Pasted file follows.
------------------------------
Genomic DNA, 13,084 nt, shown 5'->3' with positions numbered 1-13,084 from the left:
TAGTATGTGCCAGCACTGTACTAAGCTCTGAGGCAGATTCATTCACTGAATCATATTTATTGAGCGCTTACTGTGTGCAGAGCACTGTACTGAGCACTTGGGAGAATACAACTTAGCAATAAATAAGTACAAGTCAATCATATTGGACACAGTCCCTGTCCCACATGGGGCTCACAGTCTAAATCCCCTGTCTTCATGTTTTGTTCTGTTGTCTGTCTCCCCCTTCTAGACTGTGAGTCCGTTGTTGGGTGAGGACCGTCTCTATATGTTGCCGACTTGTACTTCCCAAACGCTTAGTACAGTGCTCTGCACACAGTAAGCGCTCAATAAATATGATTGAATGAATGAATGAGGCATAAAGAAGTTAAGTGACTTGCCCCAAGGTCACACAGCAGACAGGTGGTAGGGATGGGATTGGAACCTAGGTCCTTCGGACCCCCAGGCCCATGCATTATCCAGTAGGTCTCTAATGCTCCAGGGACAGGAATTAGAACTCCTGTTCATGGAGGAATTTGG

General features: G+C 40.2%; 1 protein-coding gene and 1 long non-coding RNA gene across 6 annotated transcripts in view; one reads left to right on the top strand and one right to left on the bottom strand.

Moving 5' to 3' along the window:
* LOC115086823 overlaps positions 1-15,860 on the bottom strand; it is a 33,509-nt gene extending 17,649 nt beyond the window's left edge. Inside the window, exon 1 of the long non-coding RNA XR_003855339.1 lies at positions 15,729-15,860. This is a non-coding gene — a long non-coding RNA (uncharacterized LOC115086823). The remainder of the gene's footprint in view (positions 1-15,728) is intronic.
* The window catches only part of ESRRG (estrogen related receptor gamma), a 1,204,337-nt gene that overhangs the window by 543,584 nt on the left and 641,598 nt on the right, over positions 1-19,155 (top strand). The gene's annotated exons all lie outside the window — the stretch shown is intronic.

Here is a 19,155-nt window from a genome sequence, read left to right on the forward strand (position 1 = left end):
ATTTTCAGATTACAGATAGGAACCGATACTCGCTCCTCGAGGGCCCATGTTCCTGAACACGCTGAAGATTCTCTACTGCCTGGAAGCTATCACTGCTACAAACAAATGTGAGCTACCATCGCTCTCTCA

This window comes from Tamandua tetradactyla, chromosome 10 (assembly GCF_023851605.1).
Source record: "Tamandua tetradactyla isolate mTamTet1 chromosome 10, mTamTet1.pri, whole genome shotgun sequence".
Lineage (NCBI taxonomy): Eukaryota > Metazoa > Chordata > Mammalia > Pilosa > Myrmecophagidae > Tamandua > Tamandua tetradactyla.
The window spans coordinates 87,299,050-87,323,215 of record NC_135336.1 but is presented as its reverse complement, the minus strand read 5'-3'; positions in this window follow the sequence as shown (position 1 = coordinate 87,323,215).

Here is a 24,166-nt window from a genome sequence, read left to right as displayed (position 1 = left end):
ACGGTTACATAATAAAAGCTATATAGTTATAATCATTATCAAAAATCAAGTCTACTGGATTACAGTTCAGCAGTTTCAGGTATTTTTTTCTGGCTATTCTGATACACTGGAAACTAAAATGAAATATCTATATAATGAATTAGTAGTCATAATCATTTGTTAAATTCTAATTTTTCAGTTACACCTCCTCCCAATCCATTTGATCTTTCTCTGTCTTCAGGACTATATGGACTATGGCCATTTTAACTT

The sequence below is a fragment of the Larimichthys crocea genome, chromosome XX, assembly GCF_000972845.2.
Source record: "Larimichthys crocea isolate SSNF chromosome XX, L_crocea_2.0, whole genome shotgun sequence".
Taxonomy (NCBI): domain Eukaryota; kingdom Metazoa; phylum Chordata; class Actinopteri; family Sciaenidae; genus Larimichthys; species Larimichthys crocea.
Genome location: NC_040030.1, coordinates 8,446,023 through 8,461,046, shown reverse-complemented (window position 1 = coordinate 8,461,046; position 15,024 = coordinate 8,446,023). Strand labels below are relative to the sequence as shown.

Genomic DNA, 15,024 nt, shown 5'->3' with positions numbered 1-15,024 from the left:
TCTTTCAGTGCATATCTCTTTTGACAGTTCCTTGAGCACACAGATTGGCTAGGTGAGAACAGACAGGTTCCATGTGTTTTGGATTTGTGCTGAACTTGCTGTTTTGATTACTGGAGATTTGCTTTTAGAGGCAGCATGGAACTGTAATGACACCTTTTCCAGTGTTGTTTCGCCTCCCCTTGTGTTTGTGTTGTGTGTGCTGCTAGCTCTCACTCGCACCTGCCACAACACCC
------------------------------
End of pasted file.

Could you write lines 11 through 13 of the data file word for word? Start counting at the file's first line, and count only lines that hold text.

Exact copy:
Lineage (NCBI taxonomy): Eukaryota > Metazoa > Chordata > Mammalia > Pilosa > Myrmecophagidae > Tamandua > Tamandua tetradactyla.
The window spans coordinates 87,299,050-87,323,215 of record NC_135336.1 but is presented as its reverse complement, the minus strand read 5'-3'; positions in this window follow the sequence as shown (position 1 = coordinate 87,323,215).

Here is a 24,166-nt window from a genome sequence, read left to right as displayed (position 1 = left end):